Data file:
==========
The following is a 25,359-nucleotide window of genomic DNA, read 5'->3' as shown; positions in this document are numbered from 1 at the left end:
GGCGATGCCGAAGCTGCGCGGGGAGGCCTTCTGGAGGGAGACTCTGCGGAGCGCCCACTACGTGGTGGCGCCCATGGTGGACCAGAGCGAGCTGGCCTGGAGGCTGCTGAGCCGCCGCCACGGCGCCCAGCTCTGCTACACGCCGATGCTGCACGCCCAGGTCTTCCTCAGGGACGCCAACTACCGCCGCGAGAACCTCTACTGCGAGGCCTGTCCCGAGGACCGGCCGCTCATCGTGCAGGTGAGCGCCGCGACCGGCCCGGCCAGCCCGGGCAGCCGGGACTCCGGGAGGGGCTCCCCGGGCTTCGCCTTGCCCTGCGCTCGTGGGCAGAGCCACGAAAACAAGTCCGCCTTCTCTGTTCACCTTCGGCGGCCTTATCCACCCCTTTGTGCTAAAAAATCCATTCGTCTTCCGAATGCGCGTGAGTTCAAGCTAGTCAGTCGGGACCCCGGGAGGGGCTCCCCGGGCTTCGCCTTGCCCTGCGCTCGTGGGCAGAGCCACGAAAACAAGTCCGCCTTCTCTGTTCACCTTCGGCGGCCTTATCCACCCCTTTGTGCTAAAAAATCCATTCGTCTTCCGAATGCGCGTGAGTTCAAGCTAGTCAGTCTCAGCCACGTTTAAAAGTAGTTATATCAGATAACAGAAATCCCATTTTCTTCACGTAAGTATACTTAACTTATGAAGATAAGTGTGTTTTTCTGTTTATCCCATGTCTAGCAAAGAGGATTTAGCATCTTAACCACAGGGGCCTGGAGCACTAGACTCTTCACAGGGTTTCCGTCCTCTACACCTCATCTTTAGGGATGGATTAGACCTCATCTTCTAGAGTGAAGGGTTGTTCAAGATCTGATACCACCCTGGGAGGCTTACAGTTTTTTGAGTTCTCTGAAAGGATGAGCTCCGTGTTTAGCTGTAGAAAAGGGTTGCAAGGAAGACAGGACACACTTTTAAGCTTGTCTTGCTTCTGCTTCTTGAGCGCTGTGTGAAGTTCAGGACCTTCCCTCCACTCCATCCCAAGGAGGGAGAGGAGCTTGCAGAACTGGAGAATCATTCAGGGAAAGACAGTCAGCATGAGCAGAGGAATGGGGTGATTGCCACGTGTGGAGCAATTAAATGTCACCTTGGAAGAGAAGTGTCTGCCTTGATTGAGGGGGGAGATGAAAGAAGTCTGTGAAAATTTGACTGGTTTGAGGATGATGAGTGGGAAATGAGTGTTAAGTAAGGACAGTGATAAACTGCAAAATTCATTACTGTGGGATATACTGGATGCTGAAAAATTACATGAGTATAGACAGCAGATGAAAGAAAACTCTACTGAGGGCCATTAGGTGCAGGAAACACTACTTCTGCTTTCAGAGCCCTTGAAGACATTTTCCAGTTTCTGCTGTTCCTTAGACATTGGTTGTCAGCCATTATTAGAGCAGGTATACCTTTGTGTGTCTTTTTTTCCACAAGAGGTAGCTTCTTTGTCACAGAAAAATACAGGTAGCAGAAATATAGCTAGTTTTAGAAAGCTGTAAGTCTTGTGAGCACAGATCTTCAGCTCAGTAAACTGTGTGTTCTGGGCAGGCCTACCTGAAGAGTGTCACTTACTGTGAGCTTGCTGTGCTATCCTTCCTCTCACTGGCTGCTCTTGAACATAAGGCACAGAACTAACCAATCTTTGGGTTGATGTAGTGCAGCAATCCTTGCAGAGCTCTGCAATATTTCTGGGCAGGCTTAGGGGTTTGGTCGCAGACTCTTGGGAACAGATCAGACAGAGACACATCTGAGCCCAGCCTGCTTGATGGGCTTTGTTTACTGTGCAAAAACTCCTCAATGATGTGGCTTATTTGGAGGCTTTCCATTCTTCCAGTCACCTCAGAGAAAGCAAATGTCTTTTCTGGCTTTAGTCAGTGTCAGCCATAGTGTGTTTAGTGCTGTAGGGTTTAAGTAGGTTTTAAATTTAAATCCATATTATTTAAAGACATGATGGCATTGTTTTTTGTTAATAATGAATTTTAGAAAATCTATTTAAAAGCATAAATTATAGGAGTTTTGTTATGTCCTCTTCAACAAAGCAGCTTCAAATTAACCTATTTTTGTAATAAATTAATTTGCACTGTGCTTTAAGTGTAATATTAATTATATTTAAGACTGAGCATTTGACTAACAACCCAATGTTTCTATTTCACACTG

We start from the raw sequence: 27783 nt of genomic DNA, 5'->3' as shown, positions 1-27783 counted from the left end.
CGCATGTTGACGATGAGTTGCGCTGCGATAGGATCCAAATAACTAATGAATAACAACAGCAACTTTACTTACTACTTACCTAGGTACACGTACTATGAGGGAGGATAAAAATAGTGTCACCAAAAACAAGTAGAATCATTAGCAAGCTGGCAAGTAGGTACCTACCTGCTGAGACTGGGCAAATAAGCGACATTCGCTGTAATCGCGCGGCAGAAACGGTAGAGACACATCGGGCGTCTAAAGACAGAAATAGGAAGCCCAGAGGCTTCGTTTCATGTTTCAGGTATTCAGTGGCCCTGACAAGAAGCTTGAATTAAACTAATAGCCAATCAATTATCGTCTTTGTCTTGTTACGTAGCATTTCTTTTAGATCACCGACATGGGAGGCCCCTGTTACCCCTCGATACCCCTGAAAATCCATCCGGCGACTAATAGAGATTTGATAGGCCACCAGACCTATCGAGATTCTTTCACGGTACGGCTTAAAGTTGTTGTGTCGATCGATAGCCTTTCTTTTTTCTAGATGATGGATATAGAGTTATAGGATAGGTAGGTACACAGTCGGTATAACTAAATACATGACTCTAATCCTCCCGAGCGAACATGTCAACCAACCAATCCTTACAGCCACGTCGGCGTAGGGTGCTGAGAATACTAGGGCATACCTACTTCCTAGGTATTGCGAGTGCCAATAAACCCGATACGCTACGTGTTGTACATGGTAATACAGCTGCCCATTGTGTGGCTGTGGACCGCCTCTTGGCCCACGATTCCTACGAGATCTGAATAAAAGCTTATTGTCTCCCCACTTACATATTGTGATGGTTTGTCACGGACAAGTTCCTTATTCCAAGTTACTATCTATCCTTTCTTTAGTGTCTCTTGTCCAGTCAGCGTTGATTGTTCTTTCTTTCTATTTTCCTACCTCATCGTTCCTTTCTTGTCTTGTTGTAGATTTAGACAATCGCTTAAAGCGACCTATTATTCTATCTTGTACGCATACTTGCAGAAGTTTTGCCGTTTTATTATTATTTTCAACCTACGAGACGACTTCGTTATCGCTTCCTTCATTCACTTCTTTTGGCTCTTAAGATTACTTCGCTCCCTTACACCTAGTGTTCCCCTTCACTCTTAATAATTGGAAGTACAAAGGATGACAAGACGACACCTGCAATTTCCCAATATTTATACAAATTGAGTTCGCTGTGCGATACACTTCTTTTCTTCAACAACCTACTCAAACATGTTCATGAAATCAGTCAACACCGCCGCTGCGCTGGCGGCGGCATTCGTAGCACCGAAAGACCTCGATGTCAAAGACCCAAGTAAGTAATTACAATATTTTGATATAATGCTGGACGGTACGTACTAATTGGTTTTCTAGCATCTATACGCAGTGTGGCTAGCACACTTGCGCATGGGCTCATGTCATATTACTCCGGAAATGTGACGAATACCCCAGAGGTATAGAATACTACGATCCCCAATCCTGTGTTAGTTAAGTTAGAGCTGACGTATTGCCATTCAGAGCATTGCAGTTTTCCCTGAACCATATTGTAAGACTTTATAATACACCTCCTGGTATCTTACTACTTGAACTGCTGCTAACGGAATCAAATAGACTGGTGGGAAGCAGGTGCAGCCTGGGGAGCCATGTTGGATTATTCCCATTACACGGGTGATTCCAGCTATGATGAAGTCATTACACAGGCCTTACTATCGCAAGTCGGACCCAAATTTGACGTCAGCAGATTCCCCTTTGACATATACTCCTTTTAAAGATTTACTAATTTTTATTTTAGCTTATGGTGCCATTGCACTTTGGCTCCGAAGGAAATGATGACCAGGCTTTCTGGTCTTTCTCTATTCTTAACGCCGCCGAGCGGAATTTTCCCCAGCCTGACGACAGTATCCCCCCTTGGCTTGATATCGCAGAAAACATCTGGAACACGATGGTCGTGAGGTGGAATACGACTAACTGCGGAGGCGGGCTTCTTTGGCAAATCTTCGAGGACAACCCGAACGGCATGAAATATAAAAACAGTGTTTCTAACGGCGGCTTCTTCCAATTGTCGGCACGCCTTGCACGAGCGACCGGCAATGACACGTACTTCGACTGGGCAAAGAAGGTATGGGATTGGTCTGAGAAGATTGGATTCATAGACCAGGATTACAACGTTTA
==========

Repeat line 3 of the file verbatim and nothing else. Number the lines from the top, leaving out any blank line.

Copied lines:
We start from the raw sequence: 27783 nt of genomic DNA, 5'->3' as shown, positions 1-27783 counted from the left end.